BAGHDAD -- Shi'ite politicians failed yesterday to persuade Sunni Arabs and Kurds to soften their opposition to a second term for Prime Minister Ibrahim al-Jaafari, leaving the Shi'ites with little choice but to replace him if they want to break the deadlock on a new government.
But Jaafari's supporters within the Shi'ite alliance showed no sign of backing down. Representatives of the seven parties within the alliance planned to meet today to discuss the standoff, which has blocked formation of a government of national unity.
''For the alliance to make a change, it needs to have the support of five of the seven blocs within it," said Salam al-Maliki, a Jaafari supporter. ''This is impossible to secure."
Names mentioned as possible alternate nominees of the alliance include Vice President Adil Abdul-Mahdi, who lost the nomination to Jaafari by a single vote; the deputy parliament speaker, Hussain al-Shahristani, an independent; and Ali al-Adeeb and Jawad al-Maliki, members of the prime minister's party.
However, none of the alternatives was believed to have broad support among enough alliance factions to be guaranteed quick approval.
The Shi'ites, the largest bloc in parliament, are under strong pressure from the United States, Britain, and their own clerical leadership to end the standoff with the Sunnis and Kurds, whom the Shi'ites need as partners in a new government.
''Forming a unity government is critical to defeating the terrorists and securing the peace," President Bush said yesterday. ''The terrorists and insurgents thrive in a political vacuum. And the delay in forming a government is creating a vacuum that the terrorists and insurgents are working to exploit."
The US military reported the deaths of three more American troops, all of them a result of hostile action in Anbar Province, a Sunni-dominated region west of Baghdad. At least 11 Iraqis were killed yesterday, police said.
In addition, five bodies were found yesterday, four in Baghdad and one south of the capital, but it was unclear when they died, police said.
Iraq's constitution states that the largest bloc in parliament gets first crack at choosing a prime minister, subject to majority approval in the legislature. The Shi'ites, who comprise the majority in the country, won 130 of the 275 seats in December, making them the biggest faction but without enough strength to govern without partners.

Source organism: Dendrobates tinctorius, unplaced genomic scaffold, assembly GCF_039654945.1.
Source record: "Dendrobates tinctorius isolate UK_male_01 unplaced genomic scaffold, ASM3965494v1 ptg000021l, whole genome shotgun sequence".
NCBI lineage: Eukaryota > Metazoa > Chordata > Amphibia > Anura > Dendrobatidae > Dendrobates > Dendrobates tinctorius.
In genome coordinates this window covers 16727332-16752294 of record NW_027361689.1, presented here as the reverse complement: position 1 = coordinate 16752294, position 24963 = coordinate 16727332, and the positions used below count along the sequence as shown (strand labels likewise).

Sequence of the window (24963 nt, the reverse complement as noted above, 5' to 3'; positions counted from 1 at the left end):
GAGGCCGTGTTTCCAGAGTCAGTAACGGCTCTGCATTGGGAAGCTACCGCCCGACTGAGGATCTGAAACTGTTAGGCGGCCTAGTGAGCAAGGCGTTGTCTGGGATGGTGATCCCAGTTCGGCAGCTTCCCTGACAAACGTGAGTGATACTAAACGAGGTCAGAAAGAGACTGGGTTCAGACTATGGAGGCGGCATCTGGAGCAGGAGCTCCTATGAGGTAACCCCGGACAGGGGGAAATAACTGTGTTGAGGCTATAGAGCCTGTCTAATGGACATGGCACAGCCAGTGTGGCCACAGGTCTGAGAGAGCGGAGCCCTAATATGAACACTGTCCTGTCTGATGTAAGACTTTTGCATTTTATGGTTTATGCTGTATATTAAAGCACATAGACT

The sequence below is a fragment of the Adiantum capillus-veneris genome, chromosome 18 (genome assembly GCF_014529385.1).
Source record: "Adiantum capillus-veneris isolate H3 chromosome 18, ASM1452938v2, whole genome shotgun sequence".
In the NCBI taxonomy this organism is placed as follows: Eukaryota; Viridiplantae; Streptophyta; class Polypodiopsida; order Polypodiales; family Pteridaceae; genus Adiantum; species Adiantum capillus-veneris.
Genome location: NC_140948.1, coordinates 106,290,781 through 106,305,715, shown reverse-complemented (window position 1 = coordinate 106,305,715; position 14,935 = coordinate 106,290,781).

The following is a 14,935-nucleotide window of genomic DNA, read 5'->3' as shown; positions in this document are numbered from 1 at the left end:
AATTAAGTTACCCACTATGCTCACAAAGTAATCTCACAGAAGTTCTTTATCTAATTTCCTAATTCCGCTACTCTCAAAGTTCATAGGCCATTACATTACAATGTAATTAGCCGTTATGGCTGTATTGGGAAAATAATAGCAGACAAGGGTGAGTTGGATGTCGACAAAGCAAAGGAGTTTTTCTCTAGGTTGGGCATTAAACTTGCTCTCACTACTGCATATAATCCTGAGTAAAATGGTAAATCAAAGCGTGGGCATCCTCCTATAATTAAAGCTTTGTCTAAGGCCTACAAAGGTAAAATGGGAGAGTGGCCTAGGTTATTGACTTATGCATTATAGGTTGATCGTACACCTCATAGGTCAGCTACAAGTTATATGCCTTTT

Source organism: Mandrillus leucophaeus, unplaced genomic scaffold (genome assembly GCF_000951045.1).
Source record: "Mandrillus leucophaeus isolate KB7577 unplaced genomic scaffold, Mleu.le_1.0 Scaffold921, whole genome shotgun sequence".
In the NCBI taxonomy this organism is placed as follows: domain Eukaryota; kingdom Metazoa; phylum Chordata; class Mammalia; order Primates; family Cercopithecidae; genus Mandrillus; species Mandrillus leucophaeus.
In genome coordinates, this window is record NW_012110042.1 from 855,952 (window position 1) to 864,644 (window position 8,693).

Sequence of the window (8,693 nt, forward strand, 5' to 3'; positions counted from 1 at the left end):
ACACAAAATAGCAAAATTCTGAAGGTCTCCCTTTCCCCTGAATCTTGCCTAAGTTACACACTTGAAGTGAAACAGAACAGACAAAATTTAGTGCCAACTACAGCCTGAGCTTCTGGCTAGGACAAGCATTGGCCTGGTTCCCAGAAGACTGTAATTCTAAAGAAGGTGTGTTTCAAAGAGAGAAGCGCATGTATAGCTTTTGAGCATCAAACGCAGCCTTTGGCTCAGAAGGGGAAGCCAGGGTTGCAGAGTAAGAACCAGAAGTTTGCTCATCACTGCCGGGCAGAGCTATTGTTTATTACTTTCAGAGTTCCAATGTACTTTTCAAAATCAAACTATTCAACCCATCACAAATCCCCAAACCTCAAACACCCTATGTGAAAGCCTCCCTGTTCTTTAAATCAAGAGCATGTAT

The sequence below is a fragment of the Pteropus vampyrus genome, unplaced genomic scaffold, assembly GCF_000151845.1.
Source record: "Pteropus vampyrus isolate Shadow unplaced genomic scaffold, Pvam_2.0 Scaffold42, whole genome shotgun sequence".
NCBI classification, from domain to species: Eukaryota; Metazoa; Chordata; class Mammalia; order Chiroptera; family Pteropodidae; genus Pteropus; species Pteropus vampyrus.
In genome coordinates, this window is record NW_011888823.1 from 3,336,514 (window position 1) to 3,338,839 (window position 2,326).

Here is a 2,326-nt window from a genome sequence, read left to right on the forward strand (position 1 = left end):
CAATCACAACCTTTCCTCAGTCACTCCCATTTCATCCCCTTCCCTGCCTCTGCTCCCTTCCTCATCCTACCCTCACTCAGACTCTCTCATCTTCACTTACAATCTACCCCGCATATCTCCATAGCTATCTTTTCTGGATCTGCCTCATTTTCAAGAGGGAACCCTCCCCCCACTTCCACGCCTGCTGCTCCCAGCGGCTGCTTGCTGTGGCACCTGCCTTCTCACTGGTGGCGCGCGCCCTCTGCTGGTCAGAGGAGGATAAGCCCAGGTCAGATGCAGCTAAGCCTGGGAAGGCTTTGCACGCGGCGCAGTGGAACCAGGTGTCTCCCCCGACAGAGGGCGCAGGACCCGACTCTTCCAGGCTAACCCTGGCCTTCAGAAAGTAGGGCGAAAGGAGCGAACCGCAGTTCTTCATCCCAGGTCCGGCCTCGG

Jaafari, who received the nomination for another term during a vote in February among Shi'ite lawmakers, has refused to step aside. Shi'ite leaders fear that forcing him out will fragment their alliance.
A three-member Shi'ite committee met yesterday with Sunni politicians, who insisted they would never accept Jaafari. The Sunnis urged the Shi'ites to present another candidate, said Naseer al-Ani of the Iraqi Islamic Party.
''We don't know when they will get back to us," Ani said.
Kurdish leaders delivered that same message during a meeting with the Shi'ites late Sunday.
Sunnis and Kurds blame Jaafari for the rise in sectarian tensions and for a high-handed leadership style since he assumed office last year.
The debate over Jaafari has been further complicated because of divisions within the Shi'ite alliance. His strongest support comes from radical anti-American cleric Moqtada al-Sadr, whose emergence as a key political figure has alarmed both US officials and other Shi'ite leaders.
US officials have been pressing Iraqi politicians to resolve the impasse and move quickly to form a national unity government to halt violence in the country, including suicide attacks and car bombings targeting civilians, most of them Shi'ites.
Meanwhile, American troops killed a woman they said was an insurgent in a raid near Balad, north of Baghdad. Police also reported the incident, describing the woman as a farmer's wife.